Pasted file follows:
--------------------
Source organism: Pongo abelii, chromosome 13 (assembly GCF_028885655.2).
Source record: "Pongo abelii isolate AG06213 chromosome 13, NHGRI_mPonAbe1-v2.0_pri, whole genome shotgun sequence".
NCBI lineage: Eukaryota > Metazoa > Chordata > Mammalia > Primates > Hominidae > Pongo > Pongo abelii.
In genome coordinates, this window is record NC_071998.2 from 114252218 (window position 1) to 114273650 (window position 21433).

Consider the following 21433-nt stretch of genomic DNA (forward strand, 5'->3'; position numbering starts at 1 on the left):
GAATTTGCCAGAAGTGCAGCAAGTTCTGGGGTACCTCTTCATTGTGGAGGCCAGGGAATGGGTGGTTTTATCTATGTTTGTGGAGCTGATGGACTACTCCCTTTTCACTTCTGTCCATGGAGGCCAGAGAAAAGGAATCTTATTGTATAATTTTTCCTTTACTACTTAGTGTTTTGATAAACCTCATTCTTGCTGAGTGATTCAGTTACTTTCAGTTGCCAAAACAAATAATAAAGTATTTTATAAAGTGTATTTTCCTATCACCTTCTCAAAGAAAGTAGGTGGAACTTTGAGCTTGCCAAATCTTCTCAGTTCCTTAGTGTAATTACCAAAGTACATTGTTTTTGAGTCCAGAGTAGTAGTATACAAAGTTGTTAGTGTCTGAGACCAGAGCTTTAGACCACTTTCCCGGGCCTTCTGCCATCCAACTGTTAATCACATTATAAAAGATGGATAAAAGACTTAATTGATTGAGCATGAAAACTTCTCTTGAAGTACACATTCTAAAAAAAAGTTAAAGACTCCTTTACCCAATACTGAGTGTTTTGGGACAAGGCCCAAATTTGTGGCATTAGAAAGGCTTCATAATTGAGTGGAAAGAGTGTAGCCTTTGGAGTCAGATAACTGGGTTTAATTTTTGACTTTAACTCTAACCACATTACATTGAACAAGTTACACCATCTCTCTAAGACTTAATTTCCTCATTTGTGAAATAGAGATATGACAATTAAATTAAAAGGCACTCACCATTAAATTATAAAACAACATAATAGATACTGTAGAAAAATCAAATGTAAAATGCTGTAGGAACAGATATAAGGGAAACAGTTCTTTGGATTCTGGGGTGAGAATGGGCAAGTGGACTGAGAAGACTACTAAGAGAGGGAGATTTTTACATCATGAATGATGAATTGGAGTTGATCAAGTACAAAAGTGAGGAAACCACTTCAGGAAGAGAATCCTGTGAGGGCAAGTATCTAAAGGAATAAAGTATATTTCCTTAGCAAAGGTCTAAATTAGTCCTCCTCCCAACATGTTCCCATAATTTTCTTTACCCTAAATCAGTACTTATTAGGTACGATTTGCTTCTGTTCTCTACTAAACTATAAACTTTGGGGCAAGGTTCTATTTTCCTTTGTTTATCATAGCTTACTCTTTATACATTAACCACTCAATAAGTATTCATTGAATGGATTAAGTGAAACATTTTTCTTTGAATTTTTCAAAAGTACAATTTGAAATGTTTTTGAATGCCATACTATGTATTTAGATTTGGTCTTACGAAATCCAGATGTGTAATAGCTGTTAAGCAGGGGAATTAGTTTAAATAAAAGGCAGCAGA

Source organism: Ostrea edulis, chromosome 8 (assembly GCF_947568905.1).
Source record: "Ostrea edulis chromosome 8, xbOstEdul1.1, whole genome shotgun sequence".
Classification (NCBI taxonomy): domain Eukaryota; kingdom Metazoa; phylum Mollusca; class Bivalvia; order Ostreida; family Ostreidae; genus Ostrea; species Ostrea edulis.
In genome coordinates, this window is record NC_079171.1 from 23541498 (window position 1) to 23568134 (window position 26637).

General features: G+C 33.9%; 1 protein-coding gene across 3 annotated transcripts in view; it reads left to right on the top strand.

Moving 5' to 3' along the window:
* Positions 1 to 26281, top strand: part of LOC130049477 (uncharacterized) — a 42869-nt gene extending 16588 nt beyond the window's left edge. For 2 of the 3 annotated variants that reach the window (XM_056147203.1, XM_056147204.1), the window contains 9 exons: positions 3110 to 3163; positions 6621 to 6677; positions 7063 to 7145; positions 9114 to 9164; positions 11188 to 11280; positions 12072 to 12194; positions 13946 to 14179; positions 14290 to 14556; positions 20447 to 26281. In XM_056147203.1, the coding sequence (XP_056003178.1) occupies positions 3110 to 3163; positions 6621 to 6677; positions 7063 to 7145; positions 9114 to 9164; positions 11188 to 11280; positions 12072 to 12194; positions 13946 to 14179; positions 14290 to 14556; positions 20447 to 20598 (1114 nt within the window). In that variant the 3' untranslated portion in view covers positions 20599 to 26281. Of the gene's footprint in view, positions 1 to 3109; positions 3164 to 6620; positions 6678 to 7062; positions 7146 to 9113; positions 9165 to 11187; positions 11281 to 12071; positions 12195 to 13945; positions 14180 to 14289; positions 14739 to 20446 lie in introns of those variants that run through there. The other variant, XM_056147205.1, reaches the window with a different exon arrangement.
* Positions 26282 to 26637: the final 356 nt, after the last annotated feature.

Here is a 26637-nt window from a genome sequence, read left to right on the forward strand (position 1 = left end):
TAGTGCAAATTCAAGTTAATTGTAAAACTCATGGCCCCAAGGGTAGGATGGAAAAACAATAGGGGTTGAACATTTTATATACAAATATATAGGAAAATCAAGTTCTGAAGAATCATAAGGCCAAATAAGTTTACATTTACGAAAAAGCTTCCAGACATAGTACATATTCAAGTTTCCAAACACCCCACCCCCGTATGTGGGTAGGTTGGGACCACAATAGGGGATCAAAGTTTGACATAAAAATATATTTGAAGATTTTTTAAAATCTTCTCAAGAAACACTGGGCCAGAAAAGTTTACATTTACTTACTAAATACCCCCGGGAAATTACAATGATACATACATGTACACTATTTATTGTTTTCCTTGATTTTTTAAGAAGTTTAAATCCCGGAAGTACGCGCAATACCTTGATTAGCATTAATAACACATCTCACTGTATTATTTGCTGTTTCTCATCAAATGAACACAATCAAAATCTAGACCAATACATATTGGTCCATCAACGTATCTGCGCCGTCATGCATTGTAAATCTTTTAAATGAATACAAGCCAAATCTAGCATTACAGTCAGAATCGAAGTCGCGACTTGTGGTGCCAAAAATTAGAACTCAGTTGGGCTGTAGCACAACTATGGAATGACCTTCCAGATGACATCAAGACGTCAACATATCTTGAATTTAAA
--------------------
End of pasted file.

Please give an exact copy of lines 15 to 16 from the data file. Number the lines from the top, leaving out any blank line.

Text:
Here is a 26637-nt window from a genome sequence, read left to right on the forward strand (position 1 = left end):
TAGTGCAAATTCAAGTTAATTGTAAAACTCATGGCCCCAAGGGTAGGATGGAAAAACAATAGGGGTTGAACATTTTATATACAAATATATAGGAAAATCAAGTTCTGAAGAATCATAAGGCCAAATAAGTTTACATTTACGAAAAAGCTTCCAGACATAGTACATATTCAAGTTTCCAAACACCCCACCCCCGTATGTGGGTAGGTTGGGACCACAATAGGGGATCAAAGTTTGACATAAAAATATATTTGAAGATTTTTTAAAATCTTCTCAAGAAACACTGGGCCAGAAAAGTTTACATTTACTTACTAAATACCCCCGGGAAATTACAATGATACATACATGTACACTATTTATTGTTTTCCTTGATTTTTTAAGAAGTTTAAATCCCGGAAGTACGCGCAATACCTTGATTAGCATTAATAACACATCTCACTGTATTATTTGCTGTTTCTCATCAAATGAACACAATCAAAATCTAGACCAATACATATTGGTCCATCAACGTATCTGCGCCGTCATGCATTGTAAATCTTTTAAATGAATACAAGCCAAATCTAGCATTACAGTCAGAATCGAAGTCGCGACTTGTGGTGCCAAAAATTAGAACTCAGTTGGGCTGTAGCACAACTATGGAATGACCTTCCAGATGACATCAAGACGTCAACATATCTTGAATTTAAA